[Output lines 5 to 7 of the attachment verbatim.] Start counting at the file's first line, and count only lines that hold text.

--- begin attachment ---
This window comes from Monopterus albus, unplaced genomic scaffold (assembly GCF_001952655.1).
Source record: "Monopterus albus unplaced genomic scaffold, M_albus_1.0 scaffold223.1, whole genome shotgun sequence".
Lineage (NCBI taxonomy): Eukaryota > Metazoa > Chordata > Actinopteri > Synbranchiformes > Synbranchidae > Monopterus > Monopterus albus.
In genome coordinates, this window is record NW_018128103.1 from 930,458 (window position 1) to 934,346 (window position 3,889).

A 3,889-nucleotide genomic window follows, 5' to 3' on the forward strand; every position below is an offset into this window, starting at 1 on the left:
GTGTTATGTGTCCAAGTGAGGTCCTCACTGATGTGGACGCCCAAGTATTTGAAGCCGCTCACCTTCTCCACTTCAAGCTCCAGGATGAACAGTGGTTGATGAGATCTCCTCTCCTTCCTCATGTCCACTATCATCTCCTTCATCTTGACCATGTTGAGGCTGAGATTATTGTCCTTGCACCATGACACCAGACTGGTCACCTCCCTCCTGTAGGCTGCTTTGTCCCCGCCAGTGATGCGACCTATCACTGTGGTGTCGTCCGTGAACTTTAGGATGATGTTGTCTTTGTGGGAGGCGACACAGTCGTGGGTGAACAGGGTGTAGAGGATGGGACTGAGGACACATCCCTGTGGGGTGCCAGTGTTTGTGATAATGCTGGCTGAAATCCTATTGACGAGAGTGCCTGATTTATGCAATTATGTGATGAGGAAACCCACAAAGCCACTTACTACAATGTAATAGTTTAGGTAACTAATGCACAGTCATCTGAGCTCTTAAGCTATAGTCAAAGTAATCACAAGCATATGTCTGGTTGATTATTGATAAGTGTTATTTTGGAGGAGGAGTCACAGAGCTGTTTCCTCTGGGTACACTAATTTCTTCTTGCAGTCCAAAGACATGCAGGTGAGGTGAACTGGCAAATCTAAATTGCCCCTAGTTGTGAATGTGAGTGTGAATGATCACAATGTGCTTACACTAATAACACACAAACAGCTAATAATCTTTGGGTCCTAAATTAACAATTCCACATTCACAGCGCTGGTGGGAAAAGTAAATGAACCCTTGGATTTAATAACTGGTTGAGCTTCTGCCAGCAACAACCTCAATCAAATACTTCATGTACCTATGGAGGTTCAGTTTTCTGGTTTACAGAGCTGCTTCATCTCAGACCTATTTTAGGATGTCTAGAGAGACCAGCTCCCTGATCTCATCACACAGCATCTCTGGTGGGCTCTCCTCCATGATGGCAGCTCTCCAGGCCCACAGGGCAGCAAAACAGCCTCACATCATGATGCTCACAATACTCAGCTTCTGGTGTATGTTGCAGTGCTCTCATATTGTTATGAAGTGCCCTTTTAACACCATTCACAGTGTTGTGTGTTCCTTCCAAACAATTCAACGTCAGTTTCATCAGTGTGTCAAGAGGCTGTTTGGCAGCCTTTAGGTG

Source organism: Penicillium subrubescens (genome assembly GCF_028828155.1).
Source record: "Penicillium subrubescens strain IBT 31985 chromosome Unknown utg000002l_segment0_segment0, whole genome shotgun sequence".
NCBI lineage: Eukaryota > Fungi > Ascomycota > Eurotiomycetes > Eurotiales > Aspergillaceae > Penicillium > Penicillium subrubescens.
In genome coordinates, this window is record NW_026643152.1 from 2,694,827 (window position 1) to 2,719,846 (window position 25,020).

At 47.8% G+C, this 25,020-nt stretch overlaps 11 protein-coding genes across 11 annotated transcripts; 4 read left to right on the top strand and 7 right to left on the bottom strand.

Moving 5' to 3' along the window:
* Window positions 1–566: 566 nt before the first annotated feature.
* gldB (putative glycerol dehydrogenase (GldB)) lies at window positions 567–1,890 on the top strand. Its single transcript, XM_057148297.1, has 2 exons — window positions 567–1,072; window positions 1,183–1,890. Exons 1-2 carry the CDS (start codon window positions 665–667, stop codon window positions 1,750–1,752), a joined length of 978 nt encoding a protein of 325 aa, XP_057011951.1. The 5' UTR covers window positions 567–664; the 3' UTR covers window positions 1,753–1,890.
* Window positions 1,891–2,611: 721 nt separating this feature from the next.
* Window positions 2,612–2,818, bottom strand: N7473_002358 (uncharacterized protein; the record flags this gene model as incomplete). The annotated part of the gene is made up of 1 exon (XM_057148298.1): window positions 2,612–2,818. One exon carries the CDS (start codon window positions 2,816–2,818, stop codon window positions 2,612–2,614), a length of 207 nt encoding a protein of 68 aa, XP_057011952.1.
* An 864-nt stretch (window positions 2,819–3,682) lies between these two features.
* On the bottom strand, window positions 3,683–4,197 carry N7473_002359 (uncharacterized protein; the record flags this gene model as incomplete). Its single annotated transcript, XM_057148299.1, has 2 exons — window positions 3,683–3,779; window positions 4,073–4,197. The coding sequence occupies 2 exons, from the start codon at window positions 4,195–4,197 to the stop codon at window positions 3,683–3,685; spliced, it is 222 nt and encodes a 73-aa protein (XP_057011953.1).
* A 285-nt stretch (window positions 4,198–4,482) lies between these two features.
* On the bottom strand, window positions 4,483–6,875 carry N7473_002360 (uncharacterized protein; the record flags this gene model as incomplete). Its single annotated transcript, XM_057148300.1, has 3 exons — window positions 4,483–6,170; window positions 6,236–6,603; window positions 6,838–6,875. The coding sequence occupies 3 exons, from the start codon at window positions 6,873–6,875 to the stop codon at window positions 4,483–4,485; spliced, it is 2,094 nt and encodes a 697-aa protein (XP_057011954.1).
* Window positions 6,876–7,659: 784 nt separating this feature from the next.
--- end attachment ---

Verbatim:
A 3,889-nucleotide genomic window follows, 5' to 3' on the forward strand; every position below is an offset into this window, starting at 1 on the left:
GTGTTATGTGTCCAAGTGAGGTCCTCACTGATGTGGACGCCCAAGTATTTGAAGCCGCTCACCTTCTCCACTTCAAGCTCCAGGATGAACAGTGGTTGATGAGATCTCCTCTCCTTCCTCATGTCCACTATCATCTCCTTCATCTTGACCATGTTGAGGCTGAGATTATTGTCCTTGCACCATGACACCAGACTGGTCACCTCCCTCCTGTAGGCTGCTTTGTCCCCGCCAGTGATGCGACCTATCACTGTGGTGTCGTCCGTGAACTTTAGGATGATGTTGTCTTTGTGGGAGGCGACACAGTCGTGGGTGAACAGGGTGTAGAGGATGGGACTGAGGACACATCCCTGTGGGGTGCCAGTGTTTGTGATAATGCTGGCTGAAATCCTATTGACGAGAGTGCCTGATTTATGCAATTATGTGATGAGGAAACCCACAAAGCCACTTACTACAATGTAATAGTTTAGGTAACTAATGCACAGTCATCTGAGCTCTTAAGCTATAGTCAAAGTAATCACAAGCATATGTCTGGTTGATTATTGATAAGTGTTATTTTGGAGGAGGAGTCACAGAGCTGTTTCCTCTGGGTACACTAATTTCTTCTTGCAGTCCAAAGACATGCAGGTGAGGTGAACTGGCAAATCTAAATTGCCCCTAGTTGTGAATGTGAGTGTGAATGATCACAATGTGCTTACACTAATAACACACAAACAGCTAATAATCTTTGGGTCCTAAATTAACAATTCCACATTCACAGCGCTGGTGGGAAAAGTAAATGAACCCTTGGATTTAATAACTGGTTGAGCTTCTGCCAGCAACAACCTCAATCAAATACTTCATGTACCTATGGAGGTTCAGTTTTCTGGTTTACAGAGCTGCTTCATCTCAGACCTATTTTAGGATGTCTAGAGAGACCAGCTCCCTGATCTCATCACACAGCATCTCTGGTGGGCTCTCCTCCATGATGGCAGCTCTCCAGGCCCACAGGGCAGCAAAACAGCCTCACATCATGATGCTCACAATACTCAGCTTCTGGTGTATGTTGCAGTGCTCTCATATTGTTATGAAGTGCCCTTTTAACACCATTCACAGTGTTGTGTGTTCCTTCCAAACAATTCAACGTCAGTTTCATCAGTGTGTCAAGAGGCTGTTTGGCAGCCTTTAGGTG

Source organism: Penicillium subrubescens (genome assembly GCF_028828155.1).